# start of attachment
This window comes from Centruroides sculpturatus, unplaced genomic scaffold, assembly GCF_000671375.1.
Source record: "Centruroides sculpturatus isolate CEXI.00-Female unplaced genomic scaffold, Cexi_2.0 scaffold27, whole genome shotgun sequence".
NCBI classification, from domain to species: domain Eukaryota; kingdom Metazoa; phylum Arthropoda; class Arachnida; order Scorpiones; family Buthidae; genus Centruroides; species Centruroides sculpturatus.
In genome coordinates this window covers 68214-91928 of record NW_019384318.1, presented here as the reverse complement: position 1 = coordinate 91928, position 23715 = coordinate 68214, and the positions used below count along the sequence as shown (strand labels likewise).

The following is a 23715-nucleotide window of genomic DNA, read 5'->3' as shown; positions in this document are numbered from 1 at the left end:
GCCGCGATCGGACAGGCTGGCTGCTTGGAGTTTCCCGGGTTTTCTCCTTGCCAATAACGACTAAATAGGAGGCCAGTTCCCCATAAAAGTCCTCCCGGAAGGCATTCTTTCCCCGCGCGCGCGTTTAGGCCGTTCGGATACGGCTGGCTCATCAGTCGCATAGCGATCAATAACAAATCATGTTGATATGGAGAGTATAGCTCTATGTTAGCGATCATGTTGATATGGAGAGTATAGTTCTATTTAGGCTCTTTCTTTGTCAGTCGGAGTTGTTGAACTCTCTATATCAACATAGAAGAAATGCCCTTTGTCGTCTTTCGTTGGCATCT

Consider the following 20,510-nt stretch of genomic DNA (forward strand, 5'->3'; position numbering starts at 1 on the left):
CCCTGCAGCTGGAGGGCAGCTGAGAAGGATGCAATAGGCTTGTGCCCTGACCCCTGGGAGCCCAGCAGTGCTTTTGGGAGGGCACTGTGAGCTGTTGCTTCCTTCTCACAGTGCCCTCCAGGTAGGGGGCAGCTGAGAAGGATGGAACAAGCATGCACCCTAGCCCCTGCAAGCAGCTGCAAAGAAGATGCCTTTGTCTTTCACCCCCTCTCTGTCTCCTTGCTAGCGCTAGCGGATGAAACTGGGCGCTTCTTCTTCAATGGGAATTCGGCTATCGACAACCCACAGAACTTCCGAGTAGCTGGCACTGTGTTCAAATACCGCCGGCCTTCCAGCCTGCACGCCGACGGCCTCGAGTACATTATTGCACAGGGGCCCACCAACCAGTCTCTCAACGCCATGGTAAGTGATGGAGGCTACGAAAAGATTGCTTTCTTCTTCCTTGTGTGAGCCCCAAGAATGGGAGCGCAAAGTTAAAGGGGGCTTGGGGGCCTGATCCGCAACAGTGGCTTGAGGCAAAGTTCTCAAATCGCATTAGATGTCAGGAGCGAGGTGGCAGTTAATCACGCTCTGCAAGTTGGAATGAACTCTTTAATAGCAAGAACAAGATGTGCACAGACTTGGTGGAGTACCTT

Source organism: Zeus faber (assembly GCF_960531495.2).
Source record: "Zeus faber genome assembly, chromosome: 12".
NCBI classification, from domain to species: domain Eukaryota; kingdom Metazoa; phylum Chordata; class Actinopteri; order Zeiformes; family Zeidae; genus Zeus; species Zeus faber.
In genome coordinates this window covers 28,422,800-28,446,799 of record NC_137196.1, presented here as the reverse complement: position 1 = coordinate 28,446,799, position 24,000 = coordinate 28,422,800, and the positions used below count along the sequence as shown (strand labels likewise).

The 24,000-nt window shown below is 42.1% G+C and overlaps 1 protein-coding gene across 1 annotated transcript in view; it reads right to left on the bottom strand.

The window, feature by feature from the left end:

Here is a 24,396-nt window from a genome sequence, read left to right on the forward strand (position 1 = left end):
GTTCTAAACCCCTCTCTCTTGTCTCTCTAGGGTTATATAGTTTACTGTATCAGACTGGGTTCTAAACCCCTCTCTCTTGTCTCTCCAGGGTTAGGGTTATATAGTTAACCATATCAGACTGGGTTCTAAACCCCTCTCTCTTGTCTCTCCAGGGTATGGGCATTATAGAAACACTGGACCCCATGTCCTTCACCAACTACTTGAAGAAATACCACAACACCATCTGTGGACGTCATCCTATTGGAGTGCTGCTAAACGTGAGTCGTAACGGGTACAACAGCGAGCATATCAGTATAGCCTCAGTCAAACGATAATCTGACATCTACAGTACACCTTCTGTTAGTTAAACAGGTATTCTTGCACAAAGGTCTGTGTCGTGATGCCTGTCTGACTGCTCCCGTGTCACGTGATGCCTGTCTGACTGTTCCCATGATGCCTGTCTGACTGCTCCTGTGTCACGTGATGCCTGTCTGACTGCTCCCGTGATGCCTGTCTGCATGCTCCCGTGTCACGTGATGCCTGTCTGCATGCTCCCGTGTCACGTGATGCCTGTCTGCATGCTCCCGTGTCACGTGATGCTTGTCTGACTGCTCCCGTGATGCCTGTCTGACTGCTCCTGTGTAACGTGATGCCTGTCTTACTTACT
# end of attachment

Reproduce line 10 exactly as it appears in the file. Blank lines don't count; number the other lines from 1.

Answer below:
Source record: "Zeus faber genome assembly, chromosome: 12".